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IEP Issues - Complaints

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Free Online Course: The Importance of Filing Written Complaints with Reed Martin, J.D. - Reed Martin is an attorney with over 35 years experience in special education law and recognized as one of the nation's leading experts.


What Is the Process in Michigan for Filing a Special Education Formal Complaint? - In February 2003, the Michigan Department of Education (MDE), Office of Special Education and Early Intervention Services (OSE/EIS) released revised procedures for filing complaints regarding special education. This FOCUS on Results document answers frequently asked questions about filing special education complaints and gives some background for the revisions in the complaint procedures. Editor's Note: The OSE/EIS is providing information in this feature with a reminder that each due process hearing decision and each complaint investigation decision is based solely on factual circumstances, as presented in individual cases. Specific cases presented here should not be the basis of generalizations about dispute resolution.


Investigating Special Education Complaints (Michigan): An Update - click here for original PDF or see below for text of document.

Michigan Dept. of Education, June 9, 2003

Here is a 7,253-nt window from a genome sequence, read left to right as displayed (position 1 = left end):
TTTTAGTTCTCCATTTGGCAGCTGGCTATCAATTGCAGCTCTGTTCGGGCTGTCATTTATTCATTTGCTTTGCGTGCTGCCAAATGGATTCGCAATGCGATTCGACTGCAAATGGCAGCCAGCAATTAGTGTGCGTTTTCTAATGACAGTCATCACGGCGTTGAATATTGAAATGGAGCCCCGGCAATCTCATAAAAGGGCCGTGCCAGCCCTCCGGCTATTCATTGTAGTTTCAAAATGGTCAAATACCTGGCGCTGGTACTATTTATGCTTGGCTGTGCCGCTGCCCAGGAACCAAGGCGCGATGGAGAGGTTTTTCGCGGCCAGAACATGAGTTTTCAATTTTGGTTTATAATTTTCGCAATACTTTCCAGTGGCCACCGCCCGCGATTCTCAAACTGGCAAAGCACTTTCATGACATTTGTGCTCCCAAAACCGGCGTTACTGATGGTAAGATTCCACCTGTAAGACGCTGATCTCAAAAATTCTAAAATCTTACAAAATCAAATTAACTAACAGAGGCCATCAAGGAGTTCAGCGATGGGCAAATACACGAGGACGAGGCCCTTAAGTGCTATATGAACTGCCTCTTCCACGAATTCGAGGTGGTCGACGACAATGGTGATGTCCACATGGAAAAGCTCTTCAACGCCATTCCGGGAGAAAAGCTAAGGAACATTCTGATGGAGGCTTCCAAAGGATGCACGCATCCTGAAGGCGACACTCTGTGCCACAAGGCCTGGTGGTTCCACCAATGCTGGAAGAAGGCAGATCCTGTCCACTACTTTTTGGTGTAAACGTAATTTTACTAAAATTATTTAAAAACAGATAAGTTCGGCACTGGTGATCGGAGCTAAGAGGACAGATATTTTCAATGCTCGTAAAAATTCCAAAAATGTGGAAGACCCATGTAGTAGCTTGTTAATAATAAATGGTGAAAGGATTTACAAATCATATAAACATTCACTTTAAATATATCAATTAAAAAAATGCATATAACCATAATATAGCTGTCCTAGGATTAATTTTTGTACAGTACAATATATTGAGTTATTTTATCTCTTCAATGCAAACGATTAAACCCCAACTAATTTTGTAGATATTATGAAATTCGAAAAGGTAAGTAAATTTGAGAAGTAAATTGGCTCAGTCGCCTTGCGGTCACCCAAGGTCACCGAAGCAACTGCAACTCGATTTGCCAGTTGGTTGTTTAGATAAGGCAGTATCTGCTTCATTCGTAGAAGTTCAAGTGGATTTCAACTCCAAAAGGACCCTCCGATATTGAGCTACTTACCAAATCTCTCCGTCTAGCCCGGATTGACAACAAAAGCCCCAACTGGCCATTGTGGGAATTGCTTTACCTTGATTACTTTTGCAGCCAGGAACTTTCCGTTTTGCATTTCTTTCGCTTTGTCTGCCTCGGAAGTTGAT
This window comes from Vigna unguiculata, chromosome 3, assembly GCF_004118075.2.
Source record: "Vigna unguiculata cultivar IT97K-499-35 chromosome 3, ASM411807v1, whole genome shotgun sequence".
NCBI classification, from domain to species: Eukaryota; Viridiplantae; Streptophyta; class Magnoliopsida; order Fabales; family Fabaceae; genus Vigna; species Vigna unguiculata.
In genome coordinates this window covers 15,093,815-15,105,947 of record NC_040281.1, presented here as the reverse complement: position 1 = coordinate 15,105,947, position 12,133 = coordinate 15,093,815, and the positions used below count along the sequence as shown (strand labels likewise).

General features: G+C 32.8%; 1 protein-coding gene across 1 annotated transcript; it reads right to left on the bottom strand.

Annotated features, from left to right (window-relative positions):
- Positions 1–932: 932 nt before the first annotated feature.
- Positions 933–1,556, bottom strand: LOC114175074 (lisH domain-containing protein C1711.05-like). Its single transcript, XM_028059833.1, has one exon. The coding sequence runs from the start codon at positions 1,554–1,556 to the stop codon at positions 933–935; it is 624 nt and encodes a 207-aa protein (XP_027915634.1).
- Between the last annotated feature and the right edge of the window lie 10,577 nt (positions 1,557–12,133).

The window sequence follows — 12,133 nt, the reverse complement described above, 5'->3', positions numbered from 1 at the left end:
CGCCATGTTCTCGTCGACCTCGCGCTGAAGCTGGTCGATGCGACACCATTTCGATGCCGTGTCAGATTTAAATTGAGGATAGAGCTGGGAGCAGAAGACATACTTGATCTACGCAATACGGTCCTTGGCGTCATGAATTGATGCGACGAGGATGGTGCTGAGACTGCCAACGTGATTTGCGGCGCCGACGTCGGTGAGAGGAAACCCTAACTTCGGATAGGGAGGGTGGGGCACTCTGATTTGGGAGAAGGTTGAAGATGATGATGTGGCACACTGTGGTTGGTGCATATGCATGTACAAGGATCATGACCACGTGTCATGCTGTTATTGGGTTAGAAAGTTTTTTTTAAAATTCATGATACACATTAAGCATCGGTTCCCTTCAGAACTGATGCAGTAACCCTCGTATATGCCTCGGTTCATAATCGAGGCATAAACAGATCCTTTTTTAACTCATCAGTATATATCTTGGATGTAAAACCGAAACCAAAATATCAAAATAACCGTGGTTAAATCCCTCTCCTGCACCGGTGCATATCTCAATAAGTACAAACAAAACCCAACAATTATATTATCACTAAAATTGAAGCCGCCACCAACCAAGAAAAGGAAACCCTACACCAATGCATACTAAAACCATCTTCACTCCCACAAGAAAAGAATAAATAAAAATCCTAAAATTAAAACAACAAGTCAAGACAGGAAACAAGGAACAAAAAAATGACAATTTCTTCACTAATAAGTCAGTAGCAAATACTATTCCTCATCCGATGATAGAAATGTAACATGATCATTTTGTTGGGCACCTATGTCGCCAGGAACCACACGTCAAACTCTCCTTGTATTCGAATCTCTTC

There are 4 basic reasons that complaint investigations have changed since October of 1999 (the date that the MDE published the previous Complaint Procedures document):

1. In the fall of 2000, the U. S. Department of Education, Office of Special Education Programs (OSEP) initiated the Continuous Improvement Monitoring Process (CIMP) in Michigan. OSEP identified management of complainant investigations as a priority

2. As required by OSEP, the OSE/EIS submitted a copy of the MDE Complaint Procedures (October of 1999) to the OSEP as an attachment to Michigan’s application for federal funds. In the spring of 2001, the OSEP completed a review of that document and informed the OSE/EIS about required changes


3. In the summers of 2000 and 2002, OSE/EIS compliance staff participated in multistate training opportunities provided by the Mountain Area Regional Resource Center (RRC) the Great Lakes Area RRC